Filicales sentence example

filicales
  • Filicales and Gymnosperms, and known as the Cycadofihices, a group in which, curiously enough, the reproductive organs remained undiscovered for some time after the anatomy of the vegetative organs was sufficiently well known to afford clear evidence of their true affinities.
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  • The Sphenophyllales are only known in a fossil state, while the Equisetales, Lycopodiales and Filicales include both living and extinct representatives.
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  • It remains to be mentioned that the Isoetaceae have been regarded as more nearly allied to the Filicales than to the former, near which they are here placed.
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  • The important bearing of this question on the relationship of the Ophioglossaceae to the phyla of the Filicales and Lycopodiales will be obvious.
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  • Hydropterideae.-Two very distinct orders of heterosporous Filicales, the Salviniaceae and the Marsiliaceae, are included in this group. The difficulty of determining their exact relationship to the other orders of Ferns is increased by the more or less completely aquatic habit of the plants and the modifications and reductions in structure associated with this.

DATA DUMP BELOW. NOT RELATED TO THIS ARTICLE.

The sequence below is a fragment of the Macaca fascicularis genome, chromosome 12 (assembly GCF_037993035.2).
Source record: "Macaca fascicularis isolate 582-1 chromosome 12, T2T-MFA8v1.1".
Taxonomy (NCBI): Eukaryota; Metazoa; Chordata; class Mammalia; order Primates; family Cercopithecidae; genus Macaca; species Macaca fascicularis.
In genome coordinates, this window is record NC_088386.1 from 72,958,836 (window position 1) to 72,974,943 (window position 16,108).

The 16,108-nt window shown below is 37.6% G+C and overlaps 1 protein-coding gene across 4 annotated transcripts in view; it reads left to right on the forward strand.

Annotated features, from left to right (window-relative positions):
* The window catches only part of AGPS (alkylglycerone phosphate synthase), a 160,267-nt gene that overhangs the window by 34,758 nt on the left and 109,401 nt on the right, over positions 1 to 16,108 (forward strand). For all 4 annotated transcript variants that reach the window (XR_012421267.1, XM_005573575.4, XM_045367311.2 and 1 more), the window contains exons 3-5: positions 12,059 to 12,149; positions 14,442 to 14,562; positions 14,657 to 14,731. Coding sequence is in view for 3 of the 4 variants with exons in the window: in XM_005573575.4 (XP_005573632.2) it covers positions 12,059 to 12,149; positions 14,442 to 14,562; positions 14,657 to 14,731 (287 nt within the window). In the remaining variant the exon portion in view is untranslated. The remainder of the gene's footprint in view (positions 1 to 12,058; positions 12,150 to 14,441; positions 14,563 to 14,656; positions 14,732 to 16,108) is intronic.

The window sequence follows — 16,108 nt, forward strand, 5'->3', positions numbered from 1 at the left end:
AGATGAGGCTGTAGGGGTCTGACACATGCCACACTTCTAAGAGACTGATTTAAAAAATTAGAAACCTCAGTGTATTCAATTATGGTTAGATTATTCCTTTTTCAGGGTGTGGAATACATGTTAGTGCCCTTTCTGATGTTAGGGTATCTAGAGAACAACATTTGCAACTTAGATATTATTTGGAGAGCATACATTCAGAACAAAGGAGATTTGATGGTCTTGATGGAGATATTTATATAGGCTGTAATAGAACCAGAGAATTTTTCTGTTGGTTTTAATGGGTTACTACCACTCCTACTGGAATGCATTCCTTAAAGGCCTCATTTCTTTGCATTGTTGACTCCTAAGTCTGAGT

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  • In the earliest land vegetations of which we have any sufficient record specialized forms of Equisetales, Lycopodiales, Sphenophyllales and Filicales existed, so that we are reduced to hypotheses founded on the careful comparison of the recent and extinct members of these groups.
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  • As to the relationship of the Filicales to the other phyla, evidence from extinct plants appears to be wanting.
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  • The most important positive evidence on this point indicates that the most ancient Gymnosperms were derived from the Filicales rather than from any other phylum of the Vascular Cryptogams. Extinct forms are known intermediate between the Ferns and the Cycads, and a number of these have been shown to bear seeds and must be classed as Pteridospermae.
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  • In addition to the three classes, Equisetales, Lycopodiales and Filicales, under which recent Pteridophytes naturally group themselves, a fourth class, Sphenophyllales, existed in Palaeozoic times, clearly related to the Horsetails and more remotely to the Ferns and perhaps the Club-mosses, but with peculiarities of its own demanding an independent position.
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  • On the present evidence it appears that the class Filicales was well represented in the Palaeozoic flora, though by no means so dominant as was formerly supposed.
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  • Among the large number of Mesozoic Ferns there are several species founded on sterile fronds which possess but little interest Filicales, from a botanical standpoint.
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  • Our knowledge of the extinct Filicales cannot be readily summarized, since it is in a transition state, owing to the recent evidence which has shown that many of the fern-like plants of the Palaeozoic period belonged to a group of seed-bearing plants derived from a filicineous ancestry.
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